EXAMPLE lll An admixture was prepared from 70% by weight dry sodium silicate, 15% by weight pulverulent clay and 15% by weight of a pulverulent cellulatable glass mixture. About 1 part by weight water was added to about 4 parts by weight of the admixture to form a unitary cohesive body. The dried body started to foam and expand at between 300F. to 350F. and remained stable to a temperature of approximately l,00OF. The vertical dimension of the body increased between three and five times during foaming.

For certain applications it may be desirable to position layers of the intumescent material having different foaming properties on top of each other to retard the foaming of the bodies of intumescent material until the lowermost body is subjected to higher temperatures. For example, a three layer body having the lowermost layer prepared in accordance with Example lll, the intermediate layer prepared in accordance with Example II and the upper layer prepared in accordance with Example I would delay the initial foaming of the multilayered body of intumescent material until the base of the duct or housing was subjected to a higher temperature, i.e., between 300F. 350F. as compared with 250F. for the material prepared in accordance with Example I.

It will be apparent with shaped bodies of the intume scent material above described it is now possible to position bodies of the intumescent material in various existing passageways and provide a means to close the passageways and reduce the heat flow through the duct.

1. Apparatus for closing a passageway in an underfloor access housing comprising,

an underfloor access housing having a base portion with an inlet opening therein and a top portion having an outlet opening therein and a passageway connecting said inlet opening and said outlet opena body of intumescent material positioned in said housing and having dimensions less than the internal dimensions of said underfloor access housing,

said body of intumescent material operable to foam and expand when said underfloor access housing is subjected to elevated temperatures and substantially fill said access housing and close said passageway therein.

2. Apparatus for closing a passageway in an underfloor access housing as set forth in claim 1 in which,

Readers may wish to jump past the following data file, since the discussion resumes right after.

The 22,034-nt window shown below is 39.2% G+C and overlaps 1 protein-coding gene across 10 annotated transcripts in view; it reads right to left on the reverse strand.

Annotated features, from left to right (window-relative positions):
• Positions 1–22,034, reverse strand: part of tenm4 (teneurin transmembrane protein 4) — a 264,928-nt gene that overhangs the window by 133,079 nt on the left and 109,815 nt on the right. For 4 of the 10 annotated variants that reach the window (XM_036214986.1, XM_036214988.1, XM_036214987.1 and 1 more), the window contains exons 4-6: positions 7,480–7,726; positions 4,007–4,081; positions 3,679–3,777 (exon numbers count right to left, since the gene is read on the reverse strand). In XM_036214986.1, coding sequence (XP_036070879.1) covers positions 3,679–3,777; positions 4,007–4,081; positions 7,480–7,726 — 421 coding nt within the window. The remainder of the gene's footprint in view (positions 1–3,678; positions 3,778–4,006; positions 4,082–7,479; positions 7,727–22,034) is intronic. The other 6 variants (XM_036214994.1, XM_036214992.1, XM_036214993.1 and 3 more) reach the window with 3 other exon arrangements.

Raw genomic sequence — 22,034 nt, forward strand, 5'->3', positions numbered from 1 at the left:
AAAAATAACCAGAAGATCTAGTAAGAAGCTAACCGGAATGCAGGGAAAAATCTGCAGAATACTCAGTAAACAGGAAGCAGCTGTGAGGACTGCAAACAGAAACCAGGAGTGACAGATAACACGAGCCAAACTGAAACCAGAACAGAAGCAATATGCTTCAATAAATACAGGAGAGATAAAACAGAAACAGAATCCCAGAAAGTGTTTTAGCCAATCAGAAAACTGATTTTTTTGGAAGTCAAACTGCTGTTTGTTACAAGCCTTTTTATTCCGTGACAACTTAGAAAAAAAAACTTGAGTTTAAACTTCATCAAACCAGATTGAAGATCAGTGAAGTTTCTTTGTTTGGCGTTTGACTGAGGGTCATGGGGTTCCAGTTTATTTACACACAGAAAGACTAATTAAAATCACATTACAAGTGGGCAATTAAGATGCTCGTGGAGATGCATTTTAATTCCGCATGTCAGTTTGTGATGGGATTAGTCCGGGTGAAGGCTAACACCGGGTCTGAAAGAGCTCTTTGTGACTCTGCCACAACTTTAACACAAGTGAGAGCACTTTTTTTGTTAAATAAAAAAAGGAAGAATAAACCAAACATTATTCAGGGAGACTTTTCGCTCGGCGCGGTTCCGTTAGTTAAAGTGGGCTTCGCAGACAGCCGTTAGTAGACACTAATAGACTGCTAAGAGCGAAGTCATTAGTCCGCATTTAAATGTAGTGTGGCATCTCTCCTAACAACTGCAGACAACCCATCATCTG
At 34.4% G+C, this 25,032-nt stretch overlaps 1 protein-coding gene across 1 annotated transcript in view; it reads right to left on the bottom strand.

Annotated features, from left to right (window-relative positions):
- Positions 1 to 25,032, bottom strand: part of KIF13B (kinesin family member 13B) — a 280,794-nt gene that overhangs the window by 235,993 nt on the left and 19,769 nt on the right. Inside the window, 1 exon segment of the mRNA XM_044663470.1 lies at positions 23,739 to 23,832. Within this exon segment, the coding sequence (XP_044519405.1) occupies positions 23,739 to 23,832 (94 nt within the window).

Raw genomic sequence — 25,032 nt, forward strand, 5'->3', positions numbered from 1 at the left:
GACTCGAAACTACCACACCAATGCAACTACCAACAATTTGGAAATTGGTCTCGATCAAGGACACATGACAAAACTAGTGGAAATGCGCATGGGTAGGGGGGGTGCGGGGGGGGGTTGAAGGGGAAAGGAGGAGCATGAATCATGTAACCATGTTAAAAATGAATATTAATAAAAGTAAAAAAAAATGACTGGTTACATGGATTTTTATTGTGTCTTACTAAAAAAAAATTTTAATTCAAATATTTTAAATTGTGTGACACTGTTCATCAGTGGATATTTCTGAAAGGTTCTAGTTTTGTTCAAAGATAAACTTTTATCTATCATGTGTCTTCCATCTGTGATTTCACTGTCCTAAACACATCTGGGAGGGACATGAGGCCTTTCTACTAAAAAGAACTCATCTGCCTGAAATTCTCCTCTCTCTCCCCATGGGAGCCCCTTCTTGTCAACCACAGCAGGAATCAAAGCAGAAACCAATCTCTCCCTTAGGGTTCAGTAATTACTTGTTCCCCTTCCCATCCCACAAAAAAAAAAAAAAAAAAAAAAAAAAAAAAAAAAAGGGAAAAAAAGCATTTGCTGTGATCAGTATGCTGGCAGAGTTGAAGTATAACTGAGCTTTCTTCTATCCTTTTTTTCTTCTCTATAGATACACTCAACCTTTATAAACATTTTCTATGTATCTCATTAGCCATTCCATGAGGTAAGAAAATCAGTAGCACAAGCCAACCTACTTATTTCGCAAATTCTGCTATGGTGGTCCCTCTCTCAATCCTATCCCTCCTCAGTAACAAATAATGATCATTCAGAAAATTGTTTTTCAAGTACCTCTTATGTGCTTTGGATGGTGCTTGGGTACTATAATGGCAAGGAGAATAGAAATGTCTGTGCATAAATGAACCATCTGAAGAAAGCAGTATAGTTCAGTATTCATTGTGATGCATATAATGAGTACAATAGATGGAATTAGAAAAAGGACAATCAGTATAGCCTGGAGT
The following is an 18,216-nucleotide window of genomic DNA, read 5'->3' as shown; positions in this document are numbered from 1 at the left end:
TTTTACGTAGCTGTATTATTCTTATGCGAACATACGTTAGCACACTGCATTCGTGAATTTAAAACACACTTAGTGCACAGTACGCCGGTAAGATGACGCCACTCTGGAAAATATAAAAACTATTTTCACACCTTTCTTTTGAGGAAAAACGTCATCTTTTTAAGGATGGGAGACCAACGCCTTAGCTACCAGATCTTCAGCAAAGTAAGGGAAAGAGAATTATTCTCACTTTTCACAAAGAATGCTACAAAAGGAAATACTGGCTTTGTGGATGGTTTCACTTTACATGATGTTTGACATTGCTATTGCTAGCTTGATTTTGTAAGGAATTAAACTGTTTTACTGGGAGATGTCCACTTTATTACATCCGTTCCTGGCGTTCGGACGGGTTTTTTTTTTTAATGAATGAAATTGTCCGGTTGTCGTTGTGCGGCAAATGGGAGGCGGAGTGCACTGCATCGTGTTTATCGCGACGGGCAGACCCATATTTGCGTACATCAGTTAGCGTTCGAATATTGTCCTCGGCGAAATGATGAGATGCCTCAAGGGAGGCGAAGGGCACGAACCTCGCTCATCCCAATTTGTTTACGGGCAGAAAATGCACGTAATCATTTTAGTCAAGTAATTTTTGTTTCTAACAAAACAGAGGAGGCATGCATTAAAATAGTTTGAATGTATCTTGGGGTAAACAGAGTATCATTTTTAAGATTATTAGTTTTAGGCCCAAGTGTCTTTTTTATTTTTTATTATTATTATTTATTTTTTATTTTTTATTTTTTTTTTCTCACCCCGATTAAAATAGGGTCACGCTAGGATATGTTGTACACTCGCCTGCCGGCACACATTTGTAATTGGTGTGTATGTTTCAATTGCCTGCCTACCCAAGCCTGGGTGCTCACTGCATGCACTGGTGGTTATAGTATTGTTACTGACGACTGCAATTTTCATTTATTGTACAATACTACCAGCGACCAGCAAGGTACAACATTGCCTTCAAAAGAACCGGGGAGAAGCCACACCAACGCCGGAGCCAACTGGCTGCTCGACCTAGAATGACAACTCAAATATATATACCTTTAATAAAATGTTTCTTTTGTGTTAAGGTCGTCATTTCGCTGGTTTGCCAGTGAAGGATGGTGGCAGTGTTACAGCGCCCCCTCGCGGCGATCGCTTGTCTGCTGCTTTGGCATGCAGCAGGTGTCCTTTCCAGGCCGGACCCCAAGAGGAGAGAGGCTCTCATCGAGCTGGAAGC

said body of intumescent material is positioned on the base portion of the underfloor access housing, said body of intumescent material operable to foam and expand when the base portion of the underfloor access housing is subjected to an elevated temperature and insulate the top portion of said underfloor access housing from the bottom portion of said underfloor access housing.

3. Apparatusfor closing a passageway in an underfloor access housing as set forth in claim 1 in which,

said body of intumescent material includes between and lOO% by weight alkali metal silicate and between 0 and 3 0% by weight inorganic tiller.

4. Apparatus for closing a passageway in an underfloor access housing as set forth in claim 1 in which,

said body of intumescent material includes about by weight sodium silicate, about 5% by weight pulverulent cellulatable glass and about 5% by weight pulverulent clay.

5. A method for insulating an underfloor access housing having a base portion with an inlet opening therein and a top portion having an outlet opening therein and a passageway connecting said inlet opening and said outlet opening comprising,

positioning a discrete shaped body of intumescent material in said passageway so that an opening remains in said passageway around said body of intumescent material,

subjecting said body of intumescent material to an elevated temperature, and

thereafter foaming and expanding said body of intumescent material to substantially fill the crosssection of said passageway and close said passageway.

6. A method for insulating an underfloor access housing as set forth in claim 5 which includes,

positioning said body of intumescent material in abutting relation with the inner surface of said base portion.

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Classifications
U.S. Classification52/220.8, 169/48, 52/745.5, 174/486, 52/232
International ClassificationH02G3/18, A62C2/06, E04B1/94, A62C2/00, H02G3/00
Cooperative ClassificationE04B1/947, H02G3/00, H02G3/185, A62C2/065
European ClassificationH02G3/18B, E04B1/94E, A62C2/06B, H02G3/00
Legal Events
DateCodeEventDescription
Jan 6, 1983ASAssignment
Owner name: LLOYDS BANK INTERNATIONAL LIMITED, GREAT BRITAIN A
Free format text: SECURITY INTEREST;ASSIGNOR:PITTSBURG CORNING CORPORATION;REEL/FRAME:004084/0161
Effective date: 19830105
Owner name: LLOYDS BANK INTERNATIONAL LIMITED, NEW YORK